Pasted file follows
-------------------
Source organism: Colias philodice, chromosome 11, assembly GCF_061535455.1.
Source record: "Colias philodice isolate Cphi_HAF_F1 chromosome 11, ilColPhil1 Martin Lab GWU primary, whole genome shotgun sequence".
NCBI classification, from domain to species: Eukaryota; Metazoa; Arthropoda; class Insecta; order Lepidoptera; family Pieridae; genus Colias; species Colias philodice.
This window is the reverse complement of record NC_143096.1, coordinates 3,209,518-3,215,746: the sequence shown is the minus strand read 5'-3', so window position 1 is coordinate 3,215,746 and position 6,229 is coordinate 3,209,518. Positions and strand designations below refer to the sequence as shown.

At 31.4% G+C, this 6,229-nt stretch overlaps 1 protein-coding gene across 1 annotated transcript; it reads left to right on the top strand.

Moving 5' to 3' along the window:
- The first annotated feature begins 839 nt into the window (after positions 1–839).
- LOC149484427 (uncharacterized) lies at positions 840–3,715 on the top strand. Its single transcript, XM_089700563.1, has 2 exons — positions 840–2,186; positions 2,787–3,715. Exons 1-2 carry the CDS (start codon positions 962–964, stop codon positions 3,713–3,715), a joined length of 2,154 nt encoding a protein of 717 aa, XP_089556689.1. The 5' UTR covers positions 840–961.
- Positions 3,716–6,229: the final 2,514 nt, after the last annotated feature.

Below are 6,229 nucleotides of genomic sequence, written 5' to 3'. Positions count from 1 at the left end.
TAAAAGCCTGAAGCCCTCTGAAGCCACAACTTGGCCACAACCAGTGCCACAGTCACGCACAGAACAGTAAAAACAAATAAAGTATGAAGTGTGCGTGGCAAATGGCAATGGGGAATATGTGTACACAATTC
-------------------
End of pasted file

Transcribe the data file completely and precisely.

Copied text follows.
Source organism: Colias philodice, chromosome 11, assembly GCF_061535455.1.
Source record: "Colias philodice isolate Cphi_HAF_F1 chromosome 11, ilColPhil1 Martin Lab GWU primary, whole genome shotgun sequence".
NCBI classification, from domain to species: Eukaryota; Metazoa; Arthropoda; class Insecta; order Lepidoptera; family Pieridae; genus Colias; species Colias philodice.
This window is the reverse complement of record NC_143096.1, coordinates 3,209,518-3,215,746: the sequence shown is the minus strand read 5'-3', so window position 1 is coordinate 3,215,746 and position 6,229 is coordinate 3,209,518. Positions and strand designations below refer to the sequence as shown.

At 31.4% G+C, this 6,229-nt stretch overlaps 1 protein-coding gene across 1 annotated transcript; it reads left to right on the top strand.

Moving 5' to 3' along the window:
- The first annotated feature begins 839 nt into the window (after positions 1–839).
- LOC149484427 (uncharacterized) lies at positions 840–3,715 on the top strand. Its single transcript, XM_089700563.1, has 2 exons — positions 840–2,186; positions 2,787–3,715. Exons 1-2 carry the CDS (start codon positions 962–964, stop codon positions 3,713–3,715), a joined length of 2,154 nt encoding a protein of 717 aa, XP_089556689.1. The 5' UTR covers positions 840–961.
- Positions 3,716–6,229: the final 2,514 nt, after the last annotated feature.

Below are 6,229 nucleotides of genomic sequence, written 5' to 3'. Positions count from 1 at the left end.
TAAAAGCCTGAAGCCCTCTGAAGCCACAACTTGGCCACAACCAGTGCCACAGTCACGCACAGAACAGTAAAAACAAATAAAGTATGAAGTGTGCGTGGCAAATGGCAATGGGGAATATGTGTACACAATTC